The amount of calcium in the arteries of the breast, readily visible on digital mammography, is linked to the level of calcium buildup in the coronary arteries, according to a study presented at the American College of Cardiology’s 65th Annual Scientific Session. This link suggests that mammography may also screen women at risk for heart disease,potentially enabling earlier intervention.1

Coronary arterial calcification (CAC) is considered a very early sign of cardiovascular disease, and the presence of breast arterial calcification appears to be an equivalent or stronger risk factor for CAC than other well-established cardiovascular risk factors such as high cholesterol, high blood pressure, and diabetes. The data from this study provide a more direct relationship between the extent of calcified plaque in the mammary and coronary arteries, as well as a comparison to standard risk evaluation.

“Many women, especially young women, don’t know the health of their coronary arteries. Based on our data, if a mammogram shows breast arterial calcifications it can be a red flag—an ‘aha’ moment—that there is a strong possibility she also has plaque in her coronary arteries,” said Harvey Hecht, MD, professor at the Icahn School of Medicine and director of cardiovascular imaging at Mount Sinai St. Luke’s hospital in New York City, and lead author of the study.

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The study, which included 292 women, found breast arterial calcification in 124 women (42.5%). Furthermore, 70% of the women with evidence of breast arterial calcification on their mammograms also had CAC on a noncontrast CT of the chest. Half of the women younger than 60 years also had breast arterial calcification, which is an important finding in women so young. The younger patients had even fewer false positives: if a younger woman had breast arterial calcification, the chances of CAC were 83%.

Breast arterial calcification was more powerfully predictive of cardiovascular risk than the Framingham Risk Score, which underestimates women’s risk, and the 2013 Cholesterol Guidelines Pooled Cohort Equations, which tends to overestimate risk, Hecht explained.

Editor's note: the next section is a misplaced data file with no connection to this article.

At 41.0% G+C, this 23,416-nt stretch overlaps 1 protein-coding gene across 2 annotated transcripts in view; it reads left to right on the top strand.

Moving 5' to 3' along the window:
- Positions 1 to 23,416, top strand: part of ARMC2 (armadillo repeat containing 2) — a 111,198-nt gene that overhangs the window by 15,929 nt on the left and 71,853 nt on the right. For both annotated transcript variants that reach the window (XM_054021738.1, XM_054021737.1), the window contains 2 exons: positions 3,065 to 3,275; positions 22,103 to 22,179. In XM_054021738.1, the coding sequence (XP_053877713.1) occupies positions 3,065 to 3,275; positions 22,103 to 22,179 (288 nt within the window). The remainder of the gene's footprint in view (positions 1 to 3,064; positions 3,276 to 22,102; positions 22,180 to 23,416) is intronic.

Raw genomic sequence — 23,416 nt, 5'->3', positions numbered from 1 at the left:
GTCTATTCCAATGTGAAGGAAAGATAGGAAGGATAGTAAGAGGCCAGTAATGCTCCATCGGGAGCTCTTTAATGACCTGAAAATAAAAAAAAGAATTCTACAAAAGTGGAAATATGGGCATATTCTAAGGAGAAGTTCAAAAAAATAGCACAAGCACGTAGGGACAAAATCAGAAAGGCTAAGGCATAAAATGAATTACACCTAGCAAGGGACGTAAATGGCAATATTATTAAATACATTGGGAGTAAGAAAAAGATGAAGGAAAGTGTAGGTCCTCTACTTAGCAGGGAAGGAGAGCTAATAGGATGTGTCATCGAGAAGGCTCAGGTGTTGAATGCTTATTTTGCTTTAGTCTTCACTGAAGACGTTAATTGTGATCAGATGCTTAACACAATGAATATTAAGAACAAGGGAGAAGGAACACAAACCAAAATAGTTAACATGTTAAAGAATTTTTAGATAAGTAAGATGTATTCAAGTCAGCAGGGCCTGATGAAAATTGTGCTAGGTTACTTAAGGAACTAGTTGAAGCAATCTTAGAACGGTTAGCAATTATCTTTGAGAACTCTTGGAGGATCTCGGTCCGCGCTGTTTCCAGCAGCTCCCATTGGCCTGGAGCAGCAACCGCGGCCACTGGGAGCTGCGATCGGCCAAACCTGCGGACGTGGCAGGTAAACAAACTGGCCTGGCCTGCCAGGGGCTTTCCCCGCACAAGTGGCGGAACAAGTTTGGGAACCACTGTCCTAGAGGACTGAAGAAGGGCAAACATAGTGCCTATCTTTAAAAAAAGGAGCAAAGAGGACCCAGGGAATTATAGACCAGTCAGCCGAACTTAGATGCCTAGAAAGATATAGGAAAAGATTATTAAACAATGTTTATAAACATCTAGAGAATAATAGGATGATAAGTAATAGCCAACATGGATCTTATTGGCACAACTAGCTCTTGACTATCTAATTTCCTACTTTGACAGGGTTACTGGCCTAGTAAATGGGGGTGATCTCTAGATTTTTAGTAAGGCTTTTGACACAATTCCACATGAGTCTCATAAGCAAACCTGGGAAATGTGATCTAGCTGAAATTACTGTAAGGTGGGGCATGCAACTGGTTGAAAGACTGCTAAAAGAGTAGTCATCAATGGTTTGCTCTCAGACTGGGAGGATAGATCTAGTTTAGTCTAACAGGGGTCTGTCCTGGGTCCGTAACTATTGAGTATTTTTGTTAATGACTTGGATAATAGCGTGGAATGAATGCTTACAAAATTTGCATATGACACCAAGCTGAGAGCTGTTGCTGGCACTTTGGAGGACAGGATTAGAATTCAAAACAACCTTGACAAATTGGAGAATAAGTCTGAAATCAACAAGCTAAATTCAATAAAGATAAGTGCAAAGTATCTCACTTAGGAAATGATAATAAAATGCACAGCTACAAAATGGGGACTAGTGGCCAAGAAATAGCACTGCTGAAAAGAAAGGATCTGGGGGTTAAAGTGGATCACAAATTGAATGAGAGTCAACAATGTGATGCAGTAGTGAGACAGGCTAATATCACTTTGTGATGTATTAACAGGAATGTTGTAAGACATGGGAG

“This information is available on every mammogram, with no additional cost or radiation exposure, and our research suggests breast arterial calcification is as good as the standard risk factor-based estimate for predicting risk,” Hecht said. “Using this information would allow at-risk women to be referred for standard CAC scoring and to be able to start focusing on prevention, perhaps even taking a statin when it can make the most difference.”

“The message is if a woman is getting a mammogram, look for breast arterial calcification. It’s a freebie and provides critical information that could be lifesaving for some women,” Hecht said, adding he hopes these findings will prompt clinicians, who rarely report breast arterial calcification, to routinely report not just the presence or absence of breast arterial calcifications but also to estimate and note the amount.

“The more breast arterial calcification a women has, the more likely she is to have calcium in her heart’s arteries as well. If all it requires is to take a closer look at the images, how can we ignore it?” he said.


1. American College of Cardiology. Mammograms: another way to screen for heart disease? [news release]. EurekAlert! Web site. Accessed April 12, 2006.